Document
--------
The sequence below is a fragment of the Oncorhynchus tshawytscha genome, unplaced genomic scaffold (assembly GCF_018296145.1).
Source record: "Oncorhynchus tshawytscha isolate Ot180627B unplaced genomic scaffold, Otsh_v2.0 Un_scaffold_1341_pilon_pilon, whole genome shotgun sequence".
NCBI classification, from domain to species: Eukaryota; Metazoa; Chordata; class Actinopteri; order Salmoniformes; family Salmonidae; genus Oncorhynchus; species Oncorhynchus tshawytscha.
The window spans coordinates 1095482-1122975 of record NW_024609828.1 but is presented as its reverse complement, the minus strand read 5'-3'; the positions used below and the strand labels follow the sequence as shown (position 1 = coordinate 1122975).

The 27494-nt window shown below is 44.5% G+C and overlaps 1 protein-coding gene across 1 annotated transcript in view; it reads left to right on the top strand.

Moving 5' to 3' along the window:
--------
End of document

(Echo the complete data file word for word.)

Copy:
The sequence below is a fragment of the Oncorhynchus tshawytscha genome, unplaced genomic scaffold (assembly GCF_018296145.1).
Source record: "Oncorhynchus tshawytscha isolate Ot180627B unplaced genomic scaffold, Otsh_v2.0 Un_scaffold_1341_pilon_pilon, whole genome shotgun sequence".
NCBI classification, from domain to species: Eukaryota; Metazoa; Chordata; class Actinopteri; order Salmoniformes; family Salmonidae; genus Oncorhynchus; species Oncorhynchus tshawytscha.
The window spans coordinates 1095482-1122975 of record NW_024609828.1 but is presented as its reverse complement, the minus strand read 5'-3'; the positions used below and the strand labels follow the sequence as shown (position 1 = coordinate 1122975).

The 27494-nt window shown below is 44.5% G+C and overlaps 1 protein-coding gene across 1 annotated transcript in view; it reads left to right on the top strand.

Moving 5' to 3' along the window: